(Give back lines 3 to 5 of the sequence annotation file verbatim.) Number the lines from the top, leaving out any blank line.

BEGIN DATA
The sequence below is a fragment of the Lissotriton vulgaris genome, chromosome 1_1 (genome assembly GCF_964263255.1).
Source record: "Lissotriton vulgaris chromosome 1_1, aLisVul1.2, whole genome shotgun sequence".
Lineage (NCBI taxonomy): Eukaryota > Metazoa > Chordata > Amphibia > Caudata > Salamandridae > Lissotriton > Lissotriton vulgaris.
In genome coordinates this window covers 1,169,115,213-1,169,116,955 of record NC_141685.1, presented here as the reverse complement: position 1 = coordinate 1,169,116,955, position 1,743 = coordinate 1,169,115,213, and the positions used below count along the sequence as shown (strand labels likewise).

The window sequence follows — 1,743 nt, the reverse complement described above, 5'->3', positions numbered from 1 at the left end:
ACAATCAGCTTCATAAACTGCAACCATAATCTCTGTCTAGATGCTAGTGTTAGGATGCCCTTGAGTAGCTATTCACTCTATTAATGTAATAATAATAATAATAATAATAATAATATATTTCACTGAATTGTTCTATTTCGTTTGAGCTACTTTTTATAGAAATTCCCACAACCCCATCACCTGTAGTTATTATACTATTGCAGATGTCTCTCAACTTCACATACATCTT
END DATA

Lineage (NCBI taxonomy): Eukaryota > Metazoa > Chordata > Amphibia > Caudata > Salamandridae > Lissotriton > Lissotriton vulgaris.
In genome coordinates this window covers 1,169,115,213-1,169,116,955 of record NC_141685.1, presented here as the reverse complement: position 1 = coordinate 1,169,116,955, position 1,743 = coordinate 1,169,115,213, and the positions used below count along the sequence as shown (strand labels likewise).

The window sequence follows — 1,743 nt, the reverse complement described above, 5'->3', positions numbered from 1 at the left end: